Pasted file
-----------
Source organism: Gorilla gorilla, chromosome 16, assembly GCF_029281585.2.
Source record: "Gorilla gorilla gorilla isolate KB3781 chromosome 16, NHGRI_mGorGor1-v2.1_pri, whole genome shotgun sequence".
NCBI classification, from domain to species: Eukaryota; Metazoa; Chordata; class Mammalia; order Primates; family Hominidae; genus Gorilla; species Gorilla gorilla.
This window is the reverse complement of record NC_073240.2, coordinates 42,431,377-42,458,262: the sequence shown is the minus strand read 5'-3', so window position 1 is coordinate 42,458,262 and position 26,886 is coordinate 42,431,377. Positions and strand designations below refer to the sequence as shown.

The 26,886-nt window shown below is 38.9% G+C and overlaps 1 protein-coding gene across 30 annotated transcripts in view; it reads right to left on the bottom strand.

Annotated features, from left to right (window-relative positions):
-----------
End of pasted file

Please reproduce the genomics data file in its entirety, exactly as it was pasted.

Source organism: Gorilla gorilla, chromosome 16, assembly GCF_029281585.2.
Source record: "Gorilla gorilla gorilla isolate KB3781 chromosome 16, NHGRI_mGorGor1-v2.1_pri, whole genome shotgun sequence".
NCBI classification, from domain to species: Eukaryota; Metazoa; Chordata; class Mammalia; order Primates; family Hominidae; genus Gorilla; species Gorilla gorilla.
This window is the reverse complement of record NC_073240.2, coordinates 42,431,377-42,458,262: the sequence shown is the minus strand read 5'-3', so window position 1 is coordinate 42,458,262 and position 26,886 is coordinate 42,431,377. Positions and strand designations below refer to the sequence as shown.

The 26,886-nt window shown below is 38.9% G+C and overlaps 1 protein-coding gene across 30 annotated transcripts in view; it reads right to left on the bottom strand.

Annotated features, from left to right (window-relative positions):